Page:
Central banking and slavery

“Civilisation is a race between education and catastrophe. Let us learn the truth and spread it as far and wide as our circumstances allow.” H. G. Wells

The question of what money is, is deceptively complex and leads us down a deep rabbit hole. However, the answer can inform our view of the world and is foundational in understanding how to trade the scarcest asset we own – time. We’ll have a look at how the endless printing of money by the central banks causes the devaluation of money, effectively forcing us into a modern form of slavery, where we must work ever harder in return for something that’s ever falling in value. The insidious part is this happens out of view and is even hidden from the data through the manipulation of the CPI calculation.

But let’s start with what money is. By the textbook definition, money is a ‘store of value and medium of exchange’.

It exists to solve a problem that has persisted for all of humanities existence. That is, how to store economic energy and move it through space and time. Put simply, we trade our time on earth for work and money is what we get in return. In a way, it both represents our productive capacity and our energy. The perfect form of money would ideally allow us to store that economic value and energy in perpetuity and move it around with us wherever we go.

However, in the modern era, the central banks are the masters of money. They can print money endlessly and throughout history, when there is too much money chasing too few goods in an economy, the result is the loss in purchasing power of the currency. This corruption of the monetary system causes wealth inequality, acting as a tax on the poor and a form of debt slavery. When excess money is created, it flows through the economy in the form of loans and the first recipient of the loans are always the wealthiest and most credit-worthy, such as the large corporations and investment banks and the wealthy elite. They use these to bid up assets like stocks and property, pumping up the prices and pushing them out of reach of the average person.

When the state is given the power to manipulate money, the temptation to go overboard has always proven to be too strong – ultimately resulting in the collapse of the monetary network. This has been tracked back to at least the 11th century in China, with the government-issued banknotes of the Song Dynasty. While the actual number of fiat currencies that have existed throughout history is widely debated, one study cites 775 have existed with a 100% failure rate either through government intervention, warfare or economic policy.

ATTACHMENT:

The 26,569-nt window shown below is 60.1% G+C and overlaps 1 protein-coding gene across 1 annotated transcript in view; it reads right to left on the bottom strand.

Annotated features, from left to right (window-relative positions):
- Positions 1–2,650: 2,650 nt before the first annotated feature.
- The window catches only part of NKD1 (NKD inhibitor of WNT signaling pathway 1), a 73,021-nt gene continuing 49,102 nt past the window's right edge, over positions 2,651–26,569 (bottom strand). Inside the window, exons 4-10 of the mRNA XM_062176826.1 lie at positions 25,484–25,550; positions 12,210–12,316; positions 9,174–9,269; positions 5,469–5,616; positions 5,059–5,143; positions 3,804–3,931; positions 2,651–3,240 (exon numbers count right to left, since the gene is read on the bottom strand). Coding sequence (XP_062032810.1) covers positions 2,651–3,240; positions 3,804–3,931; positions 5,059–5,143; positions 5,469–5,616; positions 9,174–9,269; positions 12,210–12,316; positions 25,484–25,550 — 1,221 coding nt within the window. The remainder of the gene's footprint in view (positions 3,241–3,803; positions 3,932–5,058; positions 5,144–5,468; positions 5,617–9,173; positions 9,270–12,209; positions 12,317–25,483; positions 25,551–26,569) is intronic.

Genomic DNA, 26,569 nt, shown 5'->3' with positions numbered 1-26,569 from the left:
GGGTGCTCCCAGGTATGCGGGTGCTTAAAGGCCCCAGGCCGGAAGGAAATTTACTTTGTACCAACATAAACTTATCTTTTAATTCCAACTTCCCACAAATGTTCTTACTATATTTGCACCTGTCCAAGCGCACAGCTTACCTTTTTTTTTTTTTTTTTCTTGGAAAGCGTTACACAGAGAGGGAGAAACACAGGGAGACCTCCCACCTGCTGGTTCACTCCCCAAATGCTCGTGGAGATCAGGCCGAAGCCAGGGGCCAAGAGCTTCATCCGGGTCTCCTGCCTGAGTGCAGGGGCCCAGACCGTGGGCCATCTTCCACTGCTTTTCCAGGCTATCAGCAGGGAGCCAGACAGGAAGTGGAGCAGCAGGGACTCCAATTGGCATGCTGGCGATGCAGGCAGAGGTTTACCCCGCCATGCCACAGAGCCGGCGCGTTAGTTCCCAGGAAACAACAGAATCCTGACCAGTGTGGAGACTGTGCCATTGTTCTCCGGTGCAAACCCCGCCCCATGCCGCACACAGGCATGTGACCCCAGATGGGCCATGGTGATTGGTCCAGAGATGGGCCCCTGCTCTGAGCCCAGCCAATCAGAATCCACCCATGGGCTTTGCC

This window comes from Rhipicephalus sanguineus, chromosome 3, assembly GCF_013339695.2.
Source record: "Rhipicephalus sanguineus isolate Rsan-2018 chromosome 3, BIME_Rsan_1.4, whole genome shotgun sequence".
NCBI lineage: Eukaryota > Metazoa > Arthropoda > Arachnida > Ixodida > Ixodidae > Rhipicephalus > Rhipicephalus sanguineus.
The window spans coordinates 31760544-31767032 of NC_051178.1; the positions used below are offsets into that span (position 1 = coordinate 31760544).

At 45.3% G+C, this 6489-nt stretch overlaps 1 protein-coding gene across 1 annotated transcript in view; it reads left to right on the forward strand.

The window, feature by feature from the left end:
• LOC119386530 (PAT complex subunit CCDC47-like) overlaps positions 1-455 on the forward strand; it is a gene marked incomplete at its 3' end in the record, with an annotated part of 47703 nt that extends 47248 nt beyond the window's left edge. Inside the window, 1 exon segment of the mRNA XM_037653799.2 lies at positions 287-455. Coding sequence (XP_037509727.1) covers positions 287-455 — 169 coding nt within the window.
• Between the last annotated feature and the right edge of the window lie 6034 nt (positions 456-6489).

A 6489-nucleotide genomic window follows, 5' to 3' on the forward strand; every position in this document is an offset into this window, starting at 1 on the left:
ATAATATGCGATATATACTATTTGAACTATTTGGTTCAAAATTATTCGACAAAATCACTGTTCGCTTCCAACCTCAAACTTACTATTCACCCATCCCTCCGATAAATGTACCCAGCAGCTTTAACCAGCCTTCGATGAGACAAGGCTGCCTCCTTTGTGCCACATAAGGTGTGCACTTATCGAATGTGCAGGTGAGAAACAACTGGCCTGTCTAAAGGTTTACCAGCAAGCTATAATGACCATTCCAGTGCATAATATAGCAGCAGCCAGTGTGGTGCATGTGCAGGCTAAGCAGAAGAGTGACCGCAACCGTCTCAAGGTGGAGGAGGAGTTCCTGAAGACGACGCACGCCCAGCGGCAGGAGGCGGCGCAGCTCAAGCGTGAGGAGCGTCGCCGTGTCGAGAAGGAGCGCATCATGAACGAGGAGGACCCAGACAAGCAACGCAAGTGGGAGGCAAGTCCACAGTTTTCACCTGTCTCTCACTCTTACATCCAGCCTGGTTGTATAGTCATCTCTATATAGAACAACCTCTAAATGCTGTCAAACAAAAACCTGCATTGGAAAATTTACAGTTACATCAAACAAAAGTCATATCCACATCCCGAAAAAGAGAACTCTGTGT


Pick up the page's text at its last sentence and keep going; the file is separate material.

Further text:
One of the more interesting examples occurred in the 16th century in West Africa where the manipulation of currency devastated their economy. This ultimately facilitated the trans-Atlantic African slave trade, with multi-generational repercussions that are still being felt to this day.

At the time small decorative glass beads known as aggry beads had been used for at least a century in Africa as money. The origins of the beads are unknown, but it is possible that the original beads came from the Phoenicians who used them on their trade routes throughout Eurasia and Africa.

Glass making technology was relatively primitive at the time in Africa, making these beads scarce relative to the goods and services in the region. This made them suitable as a form of currency and gave them a monetary property in Africa.

Around the 16th century, the Europeans discovered that these beads were being used as money. As glass making technology was comparatively advanced in Europe, they quickly realised how to exploit the situation. In perhaps one of the earliest documented forms of technological disruption they returned to Europe to manufacture counterfeit aggry beads in bulk. In some cases, they packed the ships full of beads and used them to acquire goods and services in Africa virtually for free. This began a multi-century confiscation of wealth, impoverished the Africans and eventually they began to sell themselves and each other into slavery. Over a 365-year period, 12.5m people had their lives stolen.

This example isn’t an isolated incident and there is an identical situation playing out in the global economy today. In America, 40% of all the US dollars ever created in the history of America were printed in the last 12months. The RBA has also turned on the taps with a $200b quantitative easing program and the fact that we aren’t seeing a major spike in value of any major currency just shows us that the ECB, BOJ, BOC, BOE and really any other major central bank are all printing at similar rates.

With the impairment of the monetary system, the smart money is moving to safe-haven assets such as real estate, stocks, and precious metals. BlackRock, the world’s largest asset manager, has moved into the residential property space and has reportedly been buying up houses all over America. Reportedly 15% of all houses in America were purchased by corporate investors in the first quarter of 2021.

There’s probably a lesson in that for average people like us.


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